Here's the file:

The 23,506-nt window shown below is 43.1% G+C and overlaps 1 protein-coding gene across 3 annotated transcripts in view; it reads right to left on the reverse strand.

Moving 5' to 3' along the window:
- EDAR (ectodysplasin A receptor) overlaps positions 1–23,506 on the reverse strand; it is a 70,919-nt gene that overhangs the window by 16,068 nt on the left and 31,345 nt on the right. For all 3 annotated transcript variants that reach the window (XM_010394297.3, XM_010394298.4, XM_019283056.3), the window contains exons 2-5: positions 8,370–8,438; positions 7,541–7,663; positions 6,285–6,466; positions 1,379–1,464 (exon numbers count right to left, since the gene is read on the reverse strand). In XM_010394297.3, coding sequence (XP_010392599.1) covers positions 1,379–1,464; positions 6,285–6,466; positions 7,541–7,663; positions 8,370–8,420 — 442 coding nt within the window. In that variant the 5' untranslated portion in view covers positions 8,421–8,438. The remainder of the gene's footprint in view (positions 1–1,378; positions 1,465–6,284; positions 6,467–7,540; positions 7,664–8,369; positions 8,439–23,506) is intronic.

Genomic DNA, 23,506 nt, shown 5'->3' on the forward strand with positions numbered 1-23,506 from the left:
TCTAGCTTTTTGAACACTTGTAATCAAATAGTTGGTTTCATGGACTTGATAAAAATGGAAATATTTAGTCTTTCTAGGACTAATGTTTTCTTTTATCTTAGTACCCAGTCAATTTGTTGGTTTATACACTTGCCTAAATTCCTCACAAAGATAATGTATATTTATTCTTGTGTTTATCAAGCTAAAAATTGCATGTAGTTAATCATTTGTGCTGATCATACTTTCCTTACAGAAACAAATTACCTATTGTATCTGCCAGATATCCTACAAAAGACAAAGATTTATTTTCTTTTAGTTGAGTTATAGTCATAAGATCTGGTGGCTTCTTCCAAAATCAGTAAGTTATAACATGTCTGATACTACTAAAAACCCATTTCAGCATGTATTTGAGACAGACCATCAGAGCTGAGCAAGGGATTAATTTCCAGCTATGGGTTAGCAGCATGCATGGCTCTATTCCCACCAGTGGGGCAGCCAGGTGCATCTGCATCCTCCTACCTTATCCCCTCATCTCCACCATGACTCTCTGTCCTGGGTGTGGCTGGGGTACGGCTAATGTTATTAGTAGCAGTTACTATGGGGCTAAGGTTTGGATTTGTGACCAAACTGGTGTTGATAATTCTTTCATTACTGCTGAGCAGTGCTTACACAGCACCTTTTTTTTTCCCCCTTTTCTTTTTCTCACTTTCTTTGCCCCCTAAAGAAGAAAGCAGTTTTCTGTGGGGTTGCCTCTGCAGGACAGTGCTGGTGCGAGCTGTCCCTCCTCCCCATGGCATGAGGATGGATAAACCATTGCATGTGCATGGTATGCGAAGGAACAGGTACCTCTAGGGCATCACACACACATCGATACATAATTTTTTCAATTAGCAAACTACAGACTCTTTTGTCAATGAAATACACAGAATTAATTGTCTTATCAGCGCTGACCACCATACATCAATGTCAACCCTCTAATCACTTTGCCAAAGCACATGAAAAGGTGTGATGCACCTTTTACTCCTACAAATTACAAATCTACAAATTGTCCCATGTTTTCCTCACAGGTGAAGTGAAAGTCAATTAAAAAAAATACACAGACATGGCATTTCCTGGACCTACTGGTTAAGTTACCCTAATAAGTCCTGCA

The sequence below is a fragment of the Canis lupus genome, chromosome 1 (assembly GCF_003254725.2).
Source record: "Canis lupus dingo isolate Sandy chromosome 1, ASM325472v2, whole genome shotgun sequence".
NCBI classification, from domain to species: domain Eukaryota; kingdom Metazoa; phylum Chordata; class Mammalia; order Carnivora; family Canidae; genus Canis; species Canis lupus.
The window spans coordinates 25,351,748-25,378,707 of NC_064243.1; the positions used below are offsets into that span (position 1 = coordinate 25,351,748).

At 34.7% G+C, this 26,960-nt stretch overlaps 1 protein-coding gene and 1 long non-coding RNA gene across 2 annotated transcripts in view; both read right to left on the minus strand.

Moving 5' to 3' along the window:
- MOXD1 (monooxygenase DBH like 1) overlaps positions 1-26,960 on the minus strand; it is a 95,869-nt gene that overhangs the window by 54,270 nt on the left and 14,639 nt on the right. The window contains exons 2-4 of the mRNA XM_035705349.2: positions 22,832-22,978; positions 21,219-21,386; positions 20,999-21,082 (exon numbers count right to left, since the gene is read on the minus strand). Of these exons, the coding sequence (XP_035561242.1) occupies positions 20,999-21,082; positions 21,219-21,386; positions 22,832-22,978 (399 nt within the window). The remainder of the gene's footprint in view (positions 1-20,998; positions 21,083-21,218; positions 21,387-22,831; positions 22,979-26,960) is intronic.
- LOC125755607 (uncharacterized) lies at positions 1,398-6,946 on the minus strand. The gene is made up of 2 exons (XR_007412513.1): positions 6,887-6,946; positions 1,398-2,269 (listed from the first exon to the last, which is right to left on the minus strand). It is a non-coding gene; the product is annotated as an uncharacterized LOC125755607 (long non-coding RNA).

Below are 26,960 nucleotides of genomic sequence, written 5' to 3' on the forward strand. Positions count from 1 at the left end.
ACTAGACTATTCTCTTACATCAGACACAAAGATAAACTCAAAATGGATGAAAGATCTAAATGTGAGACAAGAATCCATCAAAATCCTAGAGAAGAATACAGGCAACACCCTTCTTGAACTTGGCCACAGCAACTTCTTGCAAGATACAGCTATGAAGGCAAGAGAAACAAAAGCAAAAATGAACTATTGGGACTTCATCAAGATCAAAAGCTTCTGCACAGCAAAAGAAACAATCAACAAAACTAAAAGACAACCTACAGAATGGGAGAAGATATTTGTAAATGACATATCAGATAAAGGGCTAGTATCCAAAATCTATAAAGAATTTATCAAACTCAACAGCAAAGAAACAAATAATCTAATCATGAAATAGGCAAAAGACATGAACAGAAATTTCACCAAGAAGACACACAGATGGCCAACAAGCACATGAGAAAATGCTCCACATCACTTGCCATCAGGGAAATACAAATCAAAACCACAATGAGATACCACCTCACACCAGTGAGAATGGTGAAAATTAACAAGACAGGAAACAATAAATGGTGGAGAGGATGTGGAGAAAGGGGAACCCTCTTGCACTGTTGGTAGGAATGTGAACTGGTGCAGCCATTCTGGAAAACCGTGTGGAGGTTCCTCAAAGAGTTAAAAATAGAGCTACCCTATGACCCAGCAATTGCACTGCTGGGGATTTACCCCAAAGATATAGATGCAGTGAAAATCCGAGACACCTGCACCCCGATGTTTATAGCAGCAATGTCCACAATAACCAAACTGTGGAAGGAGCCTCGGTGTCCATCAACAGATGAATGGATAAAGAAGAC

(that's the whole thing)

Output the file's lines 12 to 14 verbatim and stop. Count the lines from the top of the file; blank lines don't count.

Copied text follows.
- MOXD1 (monooxygenase DBH like 1) overlaps positions 1-26,960 on the minus strand; it is a 95,869-nt gene that overhangs the window by 54,270 nt on the left and 14,639 nt on the right. The window contains exons 2-4 of the mRNA XM_035705349.2: positions 22,832-22,978; positions 21,219-21,386; positions 20,999-21,082 (exon numbers count right to left, since the gene is read on the minus strand). Of these exons, the coding sequence (XP_035561242.1) occupies positions 20,999-21,082; positions 21,219-21,386; positions 22,832-22,978 (399 nt within the window). The remainder of the gene's footprint in view (positions 1-20,998; positions 21,083-21,218; positions 21,387-22,831; positions 22,979-26,960) is intronic.
- LOC125755607 (uncharacterized) lies at positions 1,398-6,946 on the minus strand. The gene is made up of 2 exons (XR_007412513.1): positions 6,887-6,946; positions 1,398-2,269 (listed from the first exon to the last, which is right to left on the minus strand). It is a non-coding gene; the product is annotated as an uncharacterized LOC125755607 (long non-coding RNA).

Below are 26,960 nucleotides of genomic sequence, written 5' to 3' on the forward strand. Positions count from 1 at the left end.